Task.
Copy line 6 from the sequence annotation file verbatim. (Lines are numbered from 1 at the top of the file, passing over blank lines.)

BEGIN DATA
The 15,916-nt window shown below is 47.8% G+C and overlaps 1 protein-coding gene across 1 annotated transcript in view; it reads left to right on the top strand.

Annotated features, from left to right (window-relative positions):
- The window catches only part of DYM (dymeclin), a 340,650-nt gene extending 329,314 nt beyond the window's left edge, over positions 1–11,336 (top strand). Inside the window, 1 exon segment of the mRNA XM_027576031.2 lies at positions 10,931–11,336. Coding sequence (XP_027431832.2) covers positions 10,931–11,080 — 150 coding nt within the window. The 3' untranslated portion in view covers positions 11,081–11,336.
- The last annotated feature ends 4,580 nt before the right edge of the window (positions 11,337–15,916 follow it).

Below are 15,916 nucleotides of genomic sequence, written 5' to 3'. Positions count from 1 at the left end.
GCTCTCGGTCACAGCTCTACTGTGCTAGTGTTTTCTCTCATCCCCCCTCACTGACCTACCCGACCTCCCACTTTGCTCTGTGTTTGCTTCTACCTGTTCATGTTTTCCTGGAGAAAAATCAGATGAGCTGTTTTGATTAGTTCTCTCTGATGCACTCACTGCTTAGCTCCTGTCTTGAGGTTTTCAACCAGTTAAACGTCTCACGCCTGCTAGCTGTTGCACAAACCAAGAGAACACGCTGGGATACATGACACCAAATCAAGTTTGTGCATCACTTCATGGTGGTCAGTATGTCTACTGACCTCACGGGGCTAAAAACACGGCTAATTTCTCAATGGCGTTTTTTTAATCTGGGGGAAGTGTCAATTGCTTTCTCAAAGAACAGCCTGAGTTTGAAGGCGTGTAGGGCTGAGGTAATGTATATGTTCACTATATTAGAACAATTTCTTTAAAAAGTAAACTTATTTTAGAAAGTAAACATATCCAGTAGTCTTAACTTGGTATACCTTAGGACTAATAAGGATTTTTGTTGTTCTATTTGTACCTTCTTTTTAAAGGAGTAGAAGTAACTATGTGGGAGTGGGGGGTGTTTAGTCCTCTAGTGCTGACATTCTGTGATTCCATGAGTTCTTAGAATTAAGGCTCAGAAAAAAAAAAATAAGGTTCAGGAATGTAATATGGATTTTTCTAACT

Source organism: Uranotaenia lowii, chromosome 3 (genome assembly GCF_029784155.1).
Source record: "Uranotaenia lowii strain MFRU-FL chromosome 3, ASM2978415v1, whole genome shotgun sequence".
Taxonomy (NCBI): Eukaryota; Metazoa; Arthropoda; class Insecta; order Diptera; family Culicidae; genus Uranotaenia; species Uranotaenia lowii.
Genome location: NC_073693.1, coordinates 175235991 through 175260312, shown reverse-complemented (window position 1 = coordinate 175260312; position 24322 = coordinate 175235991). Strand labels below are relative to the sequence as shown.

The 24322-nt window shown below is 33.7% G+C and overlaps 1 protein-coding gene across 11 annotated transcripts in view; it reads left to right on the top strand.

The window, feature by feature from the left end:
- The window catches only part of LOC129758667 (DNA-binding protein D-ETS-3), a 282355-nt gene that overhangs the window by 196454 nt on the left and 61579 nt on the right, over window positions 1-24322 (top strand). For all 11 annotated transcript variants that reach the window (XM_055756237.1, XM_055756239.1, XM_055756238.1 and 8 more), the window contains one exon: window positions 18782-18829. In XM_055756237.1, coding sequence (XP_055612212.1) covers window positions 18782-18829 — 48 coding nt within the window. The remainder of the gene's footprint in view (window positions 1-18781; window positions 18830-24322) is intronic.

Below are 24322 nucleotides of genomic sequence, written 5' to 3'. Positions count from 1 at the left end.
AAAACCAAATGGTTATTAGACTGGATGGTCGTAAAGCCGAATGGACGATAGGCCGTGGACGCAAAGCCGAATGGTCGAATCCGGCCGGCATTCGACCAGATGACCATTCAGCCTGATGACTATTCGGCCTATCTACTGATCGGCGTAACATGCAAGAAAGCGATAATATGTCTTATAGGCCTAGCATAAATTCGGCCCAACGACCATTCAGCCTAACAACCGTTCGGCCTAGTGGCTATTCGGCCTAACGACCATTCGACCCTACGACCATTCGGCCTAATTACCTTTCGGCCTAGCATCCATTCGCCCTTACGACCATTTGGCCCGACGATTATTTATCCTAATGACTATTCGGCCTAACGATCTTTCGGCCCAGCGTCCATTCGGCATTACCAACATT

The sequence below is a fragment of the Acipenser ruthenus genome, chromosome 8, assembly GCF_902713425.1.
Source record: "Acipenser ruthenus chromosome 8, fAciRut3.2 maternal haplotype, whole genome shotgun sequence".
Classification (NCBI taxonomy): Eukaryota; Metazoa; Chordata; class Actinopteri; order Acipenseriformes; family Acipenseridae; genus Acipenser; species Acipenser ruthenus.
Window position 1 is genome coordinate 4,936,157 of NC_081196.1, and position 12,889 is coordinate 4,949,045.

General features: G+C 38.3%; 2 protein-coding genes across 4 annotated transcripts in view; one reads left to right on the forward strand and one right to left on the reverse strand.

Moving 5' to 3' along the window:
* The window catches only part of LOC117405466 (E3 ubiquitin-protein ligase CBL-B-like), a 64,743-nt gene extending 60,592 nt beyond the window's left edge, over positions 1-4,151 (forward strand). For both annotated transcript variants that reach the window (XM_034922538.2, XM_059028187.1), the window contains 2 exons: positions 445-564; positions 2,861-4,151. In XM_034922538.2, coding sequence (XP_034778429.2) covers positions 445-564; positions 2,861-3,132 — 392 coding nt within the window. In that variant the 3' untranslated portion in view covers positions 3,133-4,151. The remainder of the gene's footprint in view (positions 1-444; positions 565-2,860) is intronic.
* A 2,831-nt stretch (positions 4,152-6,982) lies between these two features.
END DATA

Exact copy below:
GCTCTCGGTCACAGCTCTACTGTGCTAGTGTTTTCTCTCATCCCCCCTCACTGACCTACCCGACCTCCCACTTTGCTCTGTGTTTGCTTCTACCTGTTCATGTTTTCCTGGAGAAAAATCAGATGAGCTGTTTTGATTAGTTCTCTCTGATGCACTCACTGCTTAGCTCCTGTCTTGAGGTTTTCAACCAGTTAAACGTCTCACGCCTGCTAGCTGTTGCACAAACCAAGAGAACACGCTGGGATACATGACACCAAATCAAGTTTGTGCATCACTTCATGGTGGTCAGTATGTCTACTGACCTCACGGGGCTAAAAACACGGCTAATTTCTCAATGGCGTTTTTTTAATCTGGGGGAAGTGTCAATTGCTTTCTCAAAGAACAGCCTGAGTTTGAAGGCGTGTAGGGCTGAGGTAATGTATATGTTCACTATATTAGAACAATTTCTTTAAAAAGTAAACTTATTTTAGAAAGTAAACATATCCAGTAGTCTTAACTTGGTATACCTTAGGACTAATAAGGATTTTTGTTGTTCTATTTGTACCTTCTTTTTAAAGGAGTAGAAGTAACTATGTGGGAGTGGGGGGTGTTTAGTCCTCTAGTGCTGACATTCTGTGATTCCATGAGTTCTTAGAATTAAGGCTCAGAAAAAAAAAAATAAGGTTCAGGAATGTAATATGGATTTTTCTAACT